The House is in order, but the Senate is a mess.
That was one of the messages U.S. Rep. Charlie Norwood, R-Augusta, gave Saturday in a speech at the Columbia County Republican Party's monthly breakfast.
A near-capacity crowd gave an enthusiastic reception to Norwood, especially when he said he has been off of oxygen for more than 120 days since a lung transplant in 2005.
"I'm doing well," he said. "I wouldn't say that I'm 100 percent, but I'm 90 percent and can do anything I want to do" - including traveling to Afghanistan recently to visit troops fighting the war on terrorism.
Norwood said that immigration is among the major problems facing the country, and he blamed the U.S. Senate for creating a bill that would result in amnesty for 20 million illegal immigrants.
"It's the worst piece of legislation I've seen," Norwood said, "and I've seen a lot." He pointed out that Georgia's senators, Saxby Chambliss and Johnny Isakson, voted against the bill, but blamed "Northeast Republicans" for allying with Democrats to pass it from the Senate.
Among the more objectionable provisions, he said, is one that gives education assistance to immigrants. "If my grandson wanted to attend the University of South Carolina - God forbid! - he would pay more in out-of-state tuition than an illegal immigrant from Saudi Arabia who slipped across the border," Norwood said.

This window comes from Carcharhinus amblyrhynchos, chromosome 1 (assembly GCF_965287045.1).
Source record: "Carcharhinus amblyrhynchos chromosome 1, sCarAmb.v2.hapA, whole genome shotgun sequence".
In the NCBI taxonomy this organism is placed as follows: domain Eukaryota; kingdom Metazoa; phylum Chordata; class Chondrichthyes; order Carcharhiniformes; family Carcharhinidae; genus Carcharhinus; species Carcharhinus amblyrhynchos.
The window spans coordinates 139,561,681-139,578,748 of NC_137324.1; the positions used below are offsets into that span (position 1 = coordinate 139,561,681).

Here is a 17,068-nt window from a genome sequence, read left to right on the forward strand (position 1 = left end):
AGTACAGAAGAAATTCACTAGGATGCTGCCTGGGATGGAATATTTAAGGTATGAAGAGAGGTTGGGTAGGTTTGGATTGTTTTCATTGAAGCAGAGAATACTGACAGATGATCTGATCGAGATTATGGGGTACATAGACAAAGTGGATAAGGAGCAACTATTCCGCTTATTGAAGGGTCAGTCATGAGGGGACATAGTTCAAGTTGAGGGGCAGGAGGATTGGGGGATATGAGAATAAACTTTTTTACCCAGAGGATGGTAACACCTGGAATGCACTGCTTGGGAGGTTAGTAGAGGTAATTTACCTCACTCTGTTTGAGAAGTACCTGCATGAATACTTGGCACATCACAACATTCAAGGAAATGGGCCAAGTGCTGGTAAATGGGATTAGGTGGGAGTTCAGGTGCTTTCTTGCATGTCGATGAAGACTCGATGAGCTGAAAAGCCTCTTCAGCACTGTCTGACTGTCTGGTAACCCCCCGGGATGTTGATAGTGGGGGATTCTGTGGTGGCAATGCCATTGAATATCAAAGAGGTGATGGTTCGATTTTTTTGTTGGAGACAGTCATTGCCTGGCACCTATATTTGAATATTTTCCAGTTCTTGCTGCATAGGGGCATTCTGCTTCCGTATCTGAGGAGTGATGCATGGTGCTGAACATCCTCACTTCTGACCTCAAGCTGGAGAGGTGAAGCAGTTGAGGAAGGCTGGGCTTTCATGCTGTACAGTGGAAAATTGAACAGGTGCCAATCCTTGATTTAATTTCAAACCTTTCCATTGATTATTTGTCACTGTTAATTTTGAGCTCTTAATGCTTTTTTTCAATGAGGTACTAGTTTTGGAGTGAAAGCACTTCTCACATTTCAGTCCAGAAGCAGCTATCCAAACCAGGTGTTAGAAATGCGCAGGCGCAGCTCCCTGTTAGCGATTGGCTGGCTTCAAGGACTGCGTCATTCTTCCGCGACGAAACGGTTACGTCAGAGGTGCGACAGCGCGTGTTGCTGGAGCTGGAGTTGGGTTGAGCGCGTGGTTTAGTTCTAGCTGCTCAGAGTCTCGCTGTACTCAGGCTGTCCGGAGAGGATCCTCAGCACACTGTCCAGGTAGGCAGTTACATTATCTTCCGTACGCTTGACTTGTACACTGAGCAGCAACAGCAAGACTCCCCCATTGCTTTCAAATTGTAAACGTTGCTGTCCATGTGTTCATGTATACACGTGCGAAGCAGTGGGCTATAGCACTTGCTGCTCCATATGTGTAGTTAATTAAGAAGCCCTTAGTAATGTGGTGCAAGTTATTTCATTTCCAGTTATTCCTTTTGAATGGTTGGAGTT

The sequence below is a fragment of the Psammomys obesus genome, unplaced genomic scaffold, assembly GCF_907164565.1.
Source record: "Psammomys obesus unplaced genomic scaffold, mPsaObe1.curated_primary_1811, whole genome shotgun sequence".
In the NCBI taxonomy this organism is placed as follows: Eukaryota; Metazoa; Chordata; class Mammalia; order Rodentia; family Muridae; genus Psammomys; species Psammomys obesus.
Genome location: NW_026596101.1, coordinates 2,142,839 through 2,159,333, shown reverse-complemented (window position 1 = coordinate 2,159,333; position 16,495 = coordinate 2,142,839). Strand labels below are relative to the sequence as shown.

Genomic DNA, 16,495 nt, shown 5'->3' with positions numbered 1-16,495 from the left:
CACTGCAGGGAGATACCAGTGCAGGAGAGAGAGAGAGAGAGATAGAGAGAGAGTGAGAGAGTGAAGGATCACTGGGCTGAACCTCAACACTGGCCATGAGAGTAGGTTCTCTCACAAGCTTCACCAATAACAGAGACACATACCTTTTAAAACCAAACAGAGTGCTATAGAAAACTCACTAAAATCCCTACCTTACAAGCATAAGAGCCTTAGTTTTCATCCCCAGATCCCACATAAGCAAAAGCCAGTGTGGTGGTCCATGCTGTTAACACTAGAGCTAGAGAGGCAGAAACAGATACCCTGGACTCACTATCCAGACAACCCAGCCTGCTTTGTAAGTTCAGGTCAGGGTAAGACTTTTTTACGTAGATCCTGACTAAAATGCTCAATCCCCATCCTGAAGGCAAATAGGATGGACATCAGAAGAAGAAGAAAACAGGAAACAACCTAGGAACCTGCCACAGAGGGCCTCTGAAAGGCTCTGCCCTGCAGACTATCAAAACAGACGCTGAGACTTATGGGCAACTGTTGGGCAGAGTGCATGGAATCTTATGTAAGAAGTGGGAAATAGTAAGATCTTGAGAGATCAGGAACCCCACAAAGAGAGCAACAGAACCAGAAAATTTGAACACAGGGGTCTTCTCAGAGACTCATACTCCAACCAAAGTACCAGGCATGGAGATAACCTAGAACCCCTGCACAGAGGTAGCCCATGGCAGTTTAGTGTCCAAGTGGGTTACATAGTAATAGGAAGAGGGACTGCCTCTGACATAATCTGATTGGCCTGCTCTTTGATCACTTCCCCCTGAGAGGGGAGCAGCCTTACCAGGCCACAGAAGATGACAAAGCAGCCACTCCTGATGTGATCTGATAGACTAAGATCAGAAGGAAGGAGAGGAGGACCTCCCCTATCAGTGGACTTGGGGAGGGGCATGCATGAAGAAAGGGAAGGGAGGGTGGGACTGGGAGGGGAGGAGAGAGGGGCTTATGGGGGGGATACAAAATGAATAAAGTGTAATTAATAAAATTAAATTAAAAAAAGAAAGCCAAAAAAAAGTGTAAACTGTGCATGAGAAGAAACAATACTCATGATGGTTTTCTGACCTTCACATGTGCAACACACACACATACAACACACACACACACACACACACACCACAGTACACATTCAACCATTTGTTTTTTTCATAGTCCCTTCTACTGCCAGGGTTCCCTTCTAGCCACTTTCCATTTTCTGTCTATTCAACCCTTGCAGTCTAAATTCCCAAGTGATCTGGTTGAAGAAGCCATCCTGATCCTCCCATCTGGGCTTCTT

The bill, which passed in the Senate, won't pass the House, Norwood pledged. House Republicans are countering with legislation that would secure the borders and require illegal immigrants to turn themselves in to "Ellis Island" centers around the country or be declared felons, while also increasing law enforcement pressure on employers hiring illegals.
Norwood commented on his recent vote against renewal of the 1965 Voting Rights Act, and a failed attempt by members of Georgia's delegation to require the bill's oversight provisions be applied to all 50 states.
"We don't deserve to be under it 25 more minutes, much less 25 more years," he said, contending that Georgia has taken great strides in improving minority representation in government.
Norwood joked, too, about the recent defeat of a fellow member of the Georgia House delegation: Rep. Cynthia McKinney, who was beaten in the Aug. 8 Democratic primary runoff.
"Actually, I am going to miss her," he said. "Cynthia was the greatest recruiting poster for the Republican Party."
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